a subtle, tricky, superficially plausible, but generally fallacious method of reasoning.
a false argument; sophism.
One of the arguments for intervention arising from the Syria strikes relies on a bit of sophistry.
What Israel’s Attack Doesn’t Mean For American Intervention In Syria Ali Gharib May 5, 2013
No amount of rouge will ever camouflage rhetoric and sophistry.
Letter to a Young Critic: William Giraldi Defends True Criticism William Giraldi September 4, 2012
Over this law, indeed, some sons of sophistry have been subtle enough to throw mists, which have darkened their own eyes.
The Works of Samuel Johnson, LL.D., in Nine Volumes, Volume the Second Samuel Johnson
The reasoning may be plausible, but it is no better than sophistry.
Imogen William Godwin
But let us look at this subject a little, and see if there is not some sophistry concealed in this dexterous coil of words.
Calvinistic Controversy Wilbur Fisk
There is the sophistry of law, the sophistry of medicine, the sophistry of politics, the sophistry of theology.
The sophistry of passion outweighs all that reason can urge.
The Works of Robert G. Ingersoll, Vol. 8 (of 12) Robert G. Ingersoll
The sophistry of human nature is far more subtle than the deceit of any one man.
Manasseh38 disfigured this simple thought by Kabbalistic triviality and sophistry.
History of the Jews, Vol. V (of 6) Heinrich Graetz
Also there is a touch of irony in them, which takes them out of the category of sophistry.
noun (pl) -ries
a method of argument that is seemingly plausible though actually invalid and misleading
the art of using such arguments
subtle but unsound or fallacious reasoning
an instance of this; sophism
“specious but fallacious reasoning,” mid-14c., from Old French sophistrie (Modern French sophisterie), from Medieval Latin sophistria, from Latin sophista, sophistes (see sophist). “Sophistry applies to reasoning as sophism to a single argument” [Century Dictionary].
causing or tending to cause sleep. pertaining to or characterized by sleep or sleepiness; sleepy; drowsy. something that causes sleep, as a medicine or drug. Contemporary Examples Yet Diana, with its soporific romance and awful dialogue, is a colossal bore. Princess Diana Was the Girlfriend From Hell. Why Is This Movie So Boring? Tina Brown […]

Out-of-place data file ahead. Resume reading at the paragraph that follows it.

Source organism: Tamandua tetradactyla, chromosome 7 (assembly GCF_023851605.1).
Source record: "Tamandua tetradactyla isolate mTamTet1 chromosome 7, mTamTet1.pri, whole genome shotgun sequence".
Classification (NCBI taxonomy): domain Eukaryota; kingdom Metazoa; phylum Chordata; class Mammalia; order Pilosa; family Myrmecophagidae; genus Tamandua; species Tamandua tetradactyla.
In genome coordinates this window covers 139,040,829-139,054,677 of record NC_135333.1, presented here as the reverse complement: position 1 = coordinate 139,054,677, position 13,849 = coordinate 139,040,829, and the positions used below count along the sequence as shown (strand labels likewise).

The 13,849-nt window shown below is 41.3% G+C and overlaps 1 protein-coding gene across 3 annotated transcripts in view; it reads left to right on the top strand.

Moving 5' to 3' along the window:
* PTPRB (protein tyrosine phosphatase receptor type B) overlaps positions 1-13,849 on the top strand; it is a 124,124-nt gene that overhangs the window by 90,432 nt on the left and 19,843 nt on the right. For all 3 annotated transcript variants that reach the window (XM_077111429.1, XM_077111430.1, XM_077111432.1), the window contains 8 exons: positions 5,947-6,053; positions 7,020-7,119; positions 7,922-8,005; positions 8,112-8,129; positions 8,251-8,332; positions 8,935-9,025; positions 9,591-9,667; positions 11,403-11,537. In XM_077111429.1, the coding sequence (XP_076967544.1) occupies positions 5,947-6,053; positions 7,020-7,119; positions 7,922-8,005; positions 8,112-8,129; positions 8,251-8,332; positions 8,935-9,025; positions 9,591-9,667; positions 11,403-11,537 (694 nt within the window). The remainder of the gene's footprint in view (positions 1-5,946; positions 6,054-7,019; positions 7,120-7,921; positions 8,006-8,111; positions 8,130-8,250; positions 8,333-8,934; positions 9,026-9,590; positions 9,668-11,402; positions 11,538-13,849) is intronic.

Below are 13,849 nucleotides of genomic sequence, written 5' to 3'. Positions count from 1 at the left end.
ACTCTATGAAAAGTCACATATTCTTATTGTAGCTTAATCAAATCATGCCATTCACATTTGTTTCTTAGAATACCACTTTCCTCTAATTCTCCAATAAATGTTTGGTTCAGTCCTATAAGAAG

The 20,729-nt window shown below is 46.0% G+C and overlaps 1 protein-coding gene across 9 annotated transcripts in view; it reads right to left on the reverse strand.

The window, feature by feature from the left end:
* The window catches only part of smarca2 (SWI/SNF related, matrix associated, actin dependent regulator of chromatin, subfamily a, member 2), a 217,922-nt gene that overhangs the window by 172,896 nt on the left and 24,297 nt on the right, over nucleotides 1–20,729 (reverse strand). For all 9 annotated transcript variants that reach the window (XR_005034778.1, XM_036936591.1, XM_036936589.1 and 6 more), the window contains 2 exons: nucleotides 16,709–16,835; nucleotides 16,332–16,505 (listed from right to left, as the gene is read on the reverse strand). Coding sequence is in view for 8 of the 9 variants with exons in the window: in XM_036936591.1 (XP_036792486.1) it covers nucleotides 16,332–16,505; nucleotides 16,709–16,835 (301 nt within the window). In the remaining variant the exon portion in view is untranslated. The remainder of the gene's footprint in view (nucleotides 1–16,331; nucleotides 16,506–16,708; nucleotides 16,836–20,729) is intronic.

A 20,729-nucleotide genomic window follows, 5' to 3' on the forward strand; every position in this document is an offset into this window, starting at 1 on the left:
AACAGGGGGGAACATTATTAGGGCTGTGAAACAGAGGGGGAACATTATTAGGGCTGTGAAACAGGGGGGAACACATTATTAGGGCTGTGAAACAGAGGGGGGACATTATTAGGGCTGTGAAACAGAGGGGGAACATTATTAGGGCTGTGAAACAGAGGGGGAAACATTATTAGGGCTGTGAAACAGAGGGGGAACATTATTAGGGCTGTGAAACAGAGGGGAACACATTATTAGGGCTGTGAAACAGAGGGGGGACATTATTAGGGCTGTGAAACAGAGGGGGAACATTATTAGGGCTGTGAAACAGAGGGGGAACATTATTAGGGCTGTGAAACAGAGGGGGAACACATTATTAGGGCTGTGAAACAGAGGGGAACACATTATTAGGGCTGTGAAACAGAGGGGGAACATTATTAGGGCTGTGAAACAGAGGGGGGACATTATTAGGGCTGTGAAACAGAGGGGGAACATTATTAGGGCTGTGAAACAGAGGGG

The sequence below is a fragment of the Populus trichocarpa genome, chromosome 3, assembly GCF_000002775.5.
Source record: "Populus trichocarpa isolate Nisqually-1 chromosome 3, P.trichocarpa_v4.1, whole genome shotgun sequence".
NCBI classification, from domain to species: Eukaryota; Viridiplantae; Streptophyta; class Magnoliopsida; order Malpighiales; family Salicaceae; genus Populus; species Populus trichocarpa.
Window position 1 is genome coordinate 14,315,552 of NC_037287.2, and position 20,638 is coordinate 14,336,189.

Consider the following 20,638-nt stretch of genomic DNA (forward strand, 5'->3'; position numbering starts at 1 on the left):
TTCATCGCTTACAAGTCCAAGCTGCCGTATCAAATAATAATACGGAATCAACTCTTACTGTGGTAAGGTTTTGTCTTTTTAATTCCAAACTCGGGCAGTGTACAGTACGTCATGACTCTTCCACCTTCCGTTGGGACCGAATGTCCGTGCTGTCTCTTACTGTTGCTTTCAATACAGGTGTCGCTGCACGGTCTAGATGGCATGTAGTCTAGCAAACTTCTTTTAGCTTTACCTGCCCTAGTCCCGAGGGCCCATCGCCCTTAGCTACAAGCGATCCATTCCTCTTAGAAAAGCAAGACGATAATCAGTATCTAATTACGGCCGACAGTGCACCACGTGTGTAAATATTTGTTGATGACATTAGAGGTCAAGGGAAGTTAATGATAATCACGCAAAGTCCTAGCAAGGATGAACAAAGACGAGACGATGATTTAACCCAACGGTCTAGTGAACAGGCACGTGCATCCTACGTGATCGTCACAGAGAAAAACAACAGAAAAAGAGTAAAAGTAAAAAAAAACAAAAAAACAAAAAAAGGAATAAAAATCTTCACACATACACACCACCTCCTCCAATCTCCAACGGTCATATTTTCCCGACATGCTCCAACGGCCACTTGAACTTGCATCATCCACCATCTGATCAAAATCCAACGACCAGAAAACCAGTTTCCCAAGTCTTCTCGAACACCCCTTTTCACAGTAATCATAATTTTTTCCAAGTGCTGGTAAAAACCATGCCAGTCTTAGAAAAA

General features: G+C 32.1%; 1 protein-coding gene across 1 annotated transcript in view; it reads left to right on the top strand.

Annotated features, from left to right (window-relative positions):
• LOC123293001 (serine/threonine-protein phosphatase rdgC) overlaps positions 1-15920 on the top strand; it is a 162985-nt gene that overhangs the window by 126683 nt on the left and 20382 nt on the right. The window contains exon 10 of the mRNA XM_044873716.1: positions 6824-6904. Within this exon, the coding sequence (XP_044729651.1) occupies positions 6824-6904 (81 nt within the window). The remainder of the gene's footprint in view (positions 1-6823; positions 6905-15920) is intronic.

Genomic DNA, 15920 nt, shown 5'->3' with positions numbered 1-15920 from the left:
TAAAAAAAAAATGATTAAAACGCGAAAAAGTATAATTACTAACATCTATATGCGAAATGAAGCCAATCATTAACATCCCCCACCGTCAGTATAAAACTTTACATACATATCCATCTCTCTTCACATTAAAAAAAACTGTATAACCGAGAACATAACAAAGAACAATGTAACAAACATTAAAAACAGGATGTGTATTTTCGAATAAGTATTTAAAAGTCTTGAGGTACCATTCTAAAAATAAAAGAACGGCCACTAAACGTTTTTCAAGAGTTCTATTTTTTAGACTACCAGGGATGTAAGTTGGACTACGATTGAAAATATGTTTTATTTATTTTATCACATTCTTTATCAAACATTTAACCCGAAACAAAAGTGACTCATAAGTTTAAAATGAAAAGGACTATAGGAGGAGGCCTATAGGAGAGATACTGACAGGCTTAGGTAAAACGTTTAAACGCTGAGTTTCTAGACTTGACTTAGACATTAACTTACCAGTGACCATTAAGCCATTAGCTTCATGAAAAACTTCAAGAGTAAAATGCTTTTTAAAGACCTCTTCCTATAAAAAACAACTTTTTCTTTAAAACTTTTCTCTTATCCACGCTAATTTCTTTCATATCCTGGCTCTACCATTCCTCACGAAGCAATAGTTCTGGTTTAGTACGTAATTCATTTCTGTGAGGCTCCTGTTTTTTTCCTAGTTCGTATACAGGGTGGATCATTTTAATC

(before the revolution) any governmental council. (after the revolution) a local council, originally elected only by manual workers, with certain powers of local administration. (after the revolution) a higher council elected by a local council, being part of a hierarchy of soviets culminating in the Supreme Soviet. any similar council or assembly connected with a […]
a kingdom in SW Europe. Including the Balearic and Canary islands, 194,988 sq. mi. (505,019 sq. km). Capital: Madrid. Contemporary Examples There was the train attack in Spain in 2003, and then the London subway bombings in 2005. How U.S. Cities Can Protect Themselves Against Bombing Attacks Michael O’Hanlon April 16, 2013 Last weekend politicians […]
of or relating to , its people, or their language. the Spanish people collectively. a Romance language, the language of , standard also in most of Latin America except Brazil. Abbreviation: Sp, Sp. Contemporary Examples Jews of Sephardic origin were protected by a law of 1924 that granted them Spanish citizenship. The Week in Death: […]